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Research Notes 2018-7-30

If you have ancestors who came to the United States through New York, you are in luck. FamilySearch has transcribed and posted Castle Garden New York Passenger Lists (1820-1891), Ellis Island Passenger Lists (1892-1924) and New York Passenger and Crew Lists from 1925-1957. The FamilySearch Blog has several articles about the history of these immigration centers and how to take advantage of the information you will find in these records.

 

There’s even more records goodness to help your research! The South Carolina Department of Archives and History has just released a number of records covering a period from 1675 to 1929 and include:

  1. Records of Confederate Veterans 1909-1973

  2. Criminal Court Records

  3. Index to Multiple Record Series ca. 1675-1929

  4. Legislative Papers 1782-1866

  5. National Register of Historic Places

  6. Plats for State Land Grants 1784-1868

  7. School Insurance Photographs 1935-1952

  8. Will Transcripts 1782-1855

You can search these records by a person’s name (enter last name first), geographic location or topic. Visit the Online Records Index to get started.

 

Looking for creative ideas to share your family’s history? Join us at the Storytellers Studio on the MeWe social network. The Studio is full of ideas, tips, projects and resources while MeWe provides a network that protects our privacy and isn’t constantly bombarding us with advertising.

MeWe Studio screen

Storytellers Studio group at MeWe


Here’s a look at the Storytellers Studio home screen in a web browser. The tag cloud located at the right side of the screen is used to index group content. Click any tag to display all the posts related to that topic. Just below the tag cloud is the group’s chat box. Got a question? Post it there and see how quickly someone posts an answer. There’s lots more! Just below the masthead graphic, you’ll see the group’s menu. Use it to view the photos/videos area, files library, event calendar or just search for a topic.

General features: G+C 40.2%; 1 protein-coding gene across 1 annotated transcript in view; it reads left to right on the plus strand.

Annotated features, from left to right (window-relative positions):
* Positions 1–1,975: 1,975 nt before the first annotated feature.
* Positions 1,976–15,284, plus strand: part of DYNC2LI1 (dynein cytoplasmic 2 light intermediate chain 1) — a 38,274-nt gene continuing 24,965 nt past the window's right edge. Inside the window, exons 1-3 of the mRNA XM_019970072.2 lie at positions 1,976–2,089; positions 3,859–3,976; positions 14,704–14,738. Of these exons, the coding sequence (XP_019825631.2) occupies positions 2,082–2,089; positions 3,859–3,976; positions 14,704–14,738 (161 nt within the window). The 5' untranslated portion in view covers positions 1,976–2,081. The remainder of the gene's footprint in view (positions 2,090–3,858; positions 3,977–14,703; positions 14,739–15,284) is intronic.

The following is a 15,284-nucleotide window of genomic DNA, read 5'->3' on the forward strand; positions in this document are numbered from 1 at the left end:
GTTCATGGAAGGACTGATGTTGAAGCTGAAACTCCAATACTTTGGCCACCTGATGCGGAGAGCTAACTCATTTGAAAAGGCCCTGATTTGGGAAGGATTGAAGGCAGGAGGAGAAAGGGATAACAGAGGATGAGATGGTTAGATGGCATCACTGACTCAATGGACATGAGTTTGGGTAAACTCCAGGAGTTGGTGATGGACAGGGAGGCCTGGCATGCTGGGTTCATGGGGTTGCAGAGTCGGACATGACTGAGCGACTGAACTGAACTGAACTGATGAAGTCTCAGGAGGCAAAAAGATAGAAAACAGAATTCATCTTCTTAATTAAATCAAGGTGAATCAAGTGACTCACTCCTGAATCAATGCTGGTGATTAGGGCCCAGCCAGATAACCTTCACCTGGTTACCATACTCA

There are plenty of opportunities to connect and communicate with others. The basic post and comment element is very similar to other social networks, but MeWe has even more options. Instead of typing a comment or response to a post, tap the voice icon and start talking. Your recorded comment can be played back anytime. The Chat feature supports text chat, voice calls and even video calls.

MeWe post on iPhone

MeWe post viewed on iPhone


Note that the voice/video options work best on your mobile devices.

If you aren’t familiar with MeWe, you are in for a surprise. It is free, easy to use, and respects your privacy. You won’t be bombarded with advertisement either. There are several “premium” features available that will cost you to use. For example, each member gets 8GB of storage for personal photos, videos, documents and files. Increasing your storage to 50GB will cost you $4.99/month. There are several larger storage options if needed. Other premium options include Secret Chat (similar to WhatsApp without the tracking) at $.99/month and custom emoji packets for $.99 a packet. They are planning to include MeWe Pages at $1.99/month and even games.

While viewing MeWe in your web browser provides the best view of your timeline and your groups, there are also free apps for iOS and Android devices. The view isn’t as pretty, but is just as functional – even more so when you want to have a voice or video call.

To join the Storytellers Studio group, you will first need to create your account on MeWe at https://mewe.com and set up your profile. When you are ready, enter Storytellers Studio in the search box at the top of the screen and when the group appears click the Go To Group link. Storytellers Studio is a members-only group so you will be asked to apply. The group leader will accept your request and you’re all set.